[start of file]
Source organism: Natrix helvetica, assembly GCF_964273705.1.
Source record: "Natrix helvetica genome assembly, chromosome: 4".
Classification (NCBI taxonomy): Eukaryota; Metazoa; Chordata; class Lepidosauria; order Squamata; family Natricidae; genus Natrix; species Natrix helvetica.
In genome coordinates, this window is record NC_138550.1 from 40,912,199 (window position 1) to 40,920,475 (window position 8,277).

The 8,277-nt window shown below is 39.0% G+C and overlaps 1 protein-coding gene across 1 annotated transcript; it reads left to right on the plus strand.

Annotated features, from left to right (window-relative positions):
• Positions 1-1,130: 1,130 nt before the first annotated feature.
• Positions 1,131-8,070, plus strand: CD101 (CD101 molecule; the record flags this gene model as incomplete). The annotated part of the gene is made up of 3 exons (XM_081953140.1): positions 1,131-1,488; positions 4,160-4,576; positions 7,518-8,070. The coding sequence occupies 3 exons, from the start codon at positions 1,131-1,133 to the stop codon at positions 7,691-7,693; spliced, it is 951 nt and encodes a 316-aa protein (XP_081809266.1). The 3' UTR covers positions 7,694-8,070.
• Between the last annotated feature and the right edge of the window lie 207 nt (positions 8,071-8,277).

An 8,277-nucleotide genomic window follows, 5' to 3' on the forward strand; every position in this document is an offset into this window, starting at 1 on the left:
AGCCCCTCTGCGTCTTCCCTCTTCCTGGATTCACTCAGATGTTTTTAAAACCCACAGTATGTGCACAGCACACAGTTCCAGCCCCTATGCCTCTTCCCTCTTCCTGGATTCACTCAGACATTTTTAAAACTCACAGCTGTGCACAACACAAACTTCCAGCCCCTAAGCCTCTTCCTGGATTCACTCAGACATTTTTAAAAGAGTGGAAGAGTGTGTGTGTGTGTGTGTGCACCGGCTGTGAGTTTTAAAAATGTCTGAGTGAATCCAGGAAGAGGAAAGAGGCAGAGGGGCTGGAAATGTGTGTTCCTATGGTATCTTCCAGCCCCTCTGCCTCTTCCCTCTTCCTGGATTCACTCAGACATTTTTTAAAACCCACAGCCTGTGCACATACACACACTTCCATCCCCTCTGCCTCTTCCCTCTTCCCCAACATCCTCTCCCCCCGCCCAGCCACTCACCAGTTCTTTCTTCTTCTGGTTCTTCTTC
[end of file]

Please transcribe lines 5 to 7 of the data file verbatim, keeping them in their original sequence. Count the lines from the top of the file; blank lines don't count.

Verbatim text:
The 8,277-nt window shown below is 39.0% G+C and overlaps 1 protein-coding gene across 1 annotated transcript; it reads left to right on the plus strand.

Annotated features, from left to right (window-relative positions):
• Positions 1-1,130: 1,130 nt before the first annotated feature.